Poverty, Inequality and the IMF: How Austerity Hurts the Poor and Widens Inequality

Adum, Kumasi, Ghana. Photo by Reuben Hayfron on Unsplash.

In offering loans to developing countries in exchange for policy reforms, the International Monetary Fund (IMF) typically sets the fiscal parameters within which development occurs. Among the drivers of socio-economic development, a new working paper focuses on an important, yet insufficiently understood, international-level determinant: the spread of austerity policies to the developing world by the IMF.

In a new working paper, Thomas Stubbs, Alexander Kentikelenis, Rebecca Ray and Kevin P. Gallagher use an original dataset of IMF-mandated austerity targets to examine how policy reforms prescribed in IMF programs affect inequality and poverty. Their empirical analyses span a panel of up to 79 countries for the period 2002-2018. Using instrumentation techniques, the authors control for the possibility that these relationships are driven by the IMF imposing harsher austerity measures precisely in countries with more problematic economies.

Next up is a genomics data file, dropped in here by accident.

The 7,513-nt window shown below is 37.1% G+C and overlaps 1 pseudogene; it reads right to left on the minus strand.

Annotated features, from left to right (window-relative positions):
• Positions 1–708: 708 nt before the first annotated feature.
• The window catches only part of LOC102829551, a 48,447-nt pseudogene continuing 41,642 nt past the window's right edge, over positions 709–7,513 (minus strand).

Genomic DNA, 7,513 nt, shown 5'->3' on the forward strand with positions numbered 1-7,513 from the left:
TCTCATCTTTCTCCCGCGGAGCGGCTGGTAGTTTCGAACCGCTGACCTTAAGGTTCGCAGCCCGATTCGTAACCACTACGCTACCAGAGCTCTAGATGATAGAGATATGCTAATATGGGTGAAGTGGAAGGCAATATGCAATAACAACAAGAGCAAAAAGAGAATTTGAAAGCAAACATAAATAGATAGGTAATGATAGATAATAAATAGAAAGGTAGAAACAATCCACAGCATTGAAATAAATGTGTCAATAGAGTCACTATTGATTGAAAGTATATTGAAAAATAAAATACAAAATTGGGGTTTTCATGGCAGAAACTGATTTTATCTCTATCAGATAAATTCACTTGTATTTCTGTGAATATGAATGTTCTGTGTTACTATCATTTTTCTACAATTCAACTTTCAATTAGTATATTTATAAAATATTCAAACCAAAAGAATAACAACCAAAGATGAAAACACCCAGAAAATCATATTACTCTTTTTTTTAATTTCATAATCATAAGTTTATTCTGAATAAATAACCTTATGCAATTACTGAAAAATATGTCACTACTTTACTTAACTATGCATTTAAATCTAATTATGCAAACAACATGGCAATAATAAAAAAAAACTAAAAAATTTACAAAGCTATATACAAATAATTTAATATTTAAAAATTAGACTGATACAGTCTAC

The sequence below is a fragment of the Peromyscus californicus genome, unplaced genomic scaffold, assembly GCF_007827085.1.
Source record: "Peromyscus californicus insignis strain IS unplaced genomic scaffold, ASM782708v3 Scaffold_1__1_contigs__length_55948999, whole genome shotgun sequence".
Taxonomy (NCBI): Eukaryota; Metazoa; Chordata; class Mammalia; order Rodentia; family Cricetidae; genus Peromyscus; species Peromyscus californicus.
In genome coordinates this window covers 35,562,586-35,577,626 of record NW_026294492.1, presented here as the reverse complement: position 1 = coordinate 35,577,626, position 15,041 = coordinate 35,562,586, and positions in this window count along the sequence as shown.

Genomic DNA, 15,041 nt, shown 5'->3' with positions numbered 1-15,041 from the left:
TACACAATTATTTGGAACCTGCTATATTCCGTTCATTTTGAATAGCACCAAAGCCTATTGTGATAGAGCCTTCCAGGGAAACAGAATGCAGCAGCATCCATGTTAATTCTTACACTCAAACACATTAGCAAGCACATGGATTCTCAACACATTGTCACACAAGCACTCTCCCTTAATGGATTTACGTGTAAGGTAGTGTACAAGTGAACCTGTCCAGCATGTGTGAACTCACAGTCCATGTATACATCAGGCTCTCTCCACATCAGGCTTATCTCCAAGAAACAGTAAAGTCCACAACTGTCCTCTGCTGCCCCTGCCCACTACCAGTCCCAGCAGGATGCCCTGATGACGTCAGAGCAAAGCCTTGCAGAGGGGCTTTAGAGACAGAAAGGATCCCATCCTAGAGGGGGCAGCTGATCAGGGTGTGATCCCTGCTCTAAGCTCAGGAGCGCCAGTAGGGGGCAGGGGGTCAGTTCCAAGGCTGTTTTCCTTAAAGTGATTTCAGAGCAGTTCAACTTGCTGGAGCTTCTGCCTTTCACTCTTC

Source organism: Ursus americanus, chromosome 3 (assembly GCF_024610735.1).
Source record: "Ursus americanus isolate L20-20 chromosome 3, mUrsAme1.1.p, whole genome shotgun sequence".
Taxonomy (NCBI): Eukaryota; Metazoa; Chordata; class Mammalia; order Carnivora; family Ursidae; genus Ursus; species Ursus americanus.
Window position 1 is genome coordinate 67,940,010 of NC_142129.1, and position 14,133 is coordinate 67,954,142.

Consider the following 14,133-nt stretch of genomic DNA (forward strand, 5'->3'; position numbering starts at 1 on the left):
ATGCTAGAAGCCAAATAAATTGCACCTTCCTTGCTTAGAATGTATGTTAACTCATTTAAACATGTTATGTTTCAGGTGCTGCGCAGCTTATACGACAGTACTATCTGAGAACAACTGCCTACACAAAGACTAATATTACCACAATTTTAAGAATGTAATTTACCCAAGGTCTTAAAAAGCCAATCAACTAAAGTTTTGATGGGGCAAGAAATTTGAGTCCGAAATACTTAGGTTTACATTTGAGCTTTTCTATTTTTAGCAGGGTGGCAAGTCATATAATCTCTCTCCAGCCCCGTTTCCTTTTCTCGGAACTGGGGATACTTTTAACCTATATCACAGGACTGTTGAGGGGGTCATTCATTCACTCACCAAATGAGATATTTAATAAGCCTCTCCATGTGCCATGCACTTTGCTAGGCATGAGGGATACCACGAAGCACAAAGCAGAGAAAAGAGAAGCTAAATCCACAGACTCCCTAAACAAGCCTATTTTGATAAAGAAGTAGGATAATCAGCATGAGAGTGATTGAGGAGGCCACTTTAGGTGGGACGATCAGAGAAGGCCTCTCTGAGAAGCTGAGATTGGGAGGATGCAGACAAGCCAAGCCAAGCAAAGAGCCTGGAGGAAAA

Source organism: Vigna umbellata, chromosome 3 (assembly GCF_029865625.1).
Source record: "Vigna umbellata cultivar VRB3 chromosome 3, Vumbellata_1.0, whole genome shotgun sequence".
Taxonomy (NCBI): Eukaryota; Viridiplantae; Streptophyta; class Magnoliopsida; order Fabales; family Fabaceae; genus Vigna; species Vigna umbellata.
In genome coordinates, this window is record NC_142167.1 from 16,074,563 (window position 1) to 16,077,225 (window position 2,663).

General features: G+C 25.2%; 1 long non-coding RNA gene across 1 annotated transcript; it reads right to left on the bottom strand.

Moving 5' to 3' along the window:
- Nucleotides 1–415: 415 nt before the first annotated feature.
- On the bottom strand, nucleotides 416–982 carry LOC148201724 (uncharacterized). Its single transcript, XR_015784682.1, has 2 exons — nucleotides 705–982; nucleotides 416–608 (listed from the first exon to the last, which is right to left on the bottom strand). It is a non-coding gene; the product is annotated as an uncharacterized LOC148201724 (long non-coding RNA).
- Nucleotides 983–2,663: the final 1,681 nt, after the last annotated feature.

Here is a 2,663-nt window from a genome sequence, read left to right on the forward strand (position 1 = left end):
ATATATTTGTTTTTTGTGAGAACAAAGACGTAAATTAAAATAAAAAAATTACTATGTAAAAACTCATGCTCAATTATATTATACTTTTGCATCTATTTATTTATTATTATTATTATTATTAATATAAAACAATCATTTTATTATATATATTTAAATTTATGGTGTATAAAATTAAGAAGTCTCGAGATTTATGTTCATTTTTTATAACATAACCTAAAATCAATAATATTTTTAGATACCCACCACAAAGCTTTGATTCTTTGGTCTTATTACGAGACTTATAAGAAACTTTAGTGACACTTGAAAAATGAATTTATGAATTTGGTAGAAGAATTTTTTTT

Their findings show that stricter austerity is associated with greater income inequality for up to two years, and that this effect is driven by concentrating income to the top ten percent of earners, while all other deciles lose out. The authors also found that stricter austerity is associated with higher poverty head-counts and poverty gaps. Taken together, their findings suggest the IMF has neglected the multiple ways its own policy advice contributes to social inequity in the developing world.

In December 2021, this working paper was published as a journal article in the Journal of Globalization and Development.

Read the Working Paper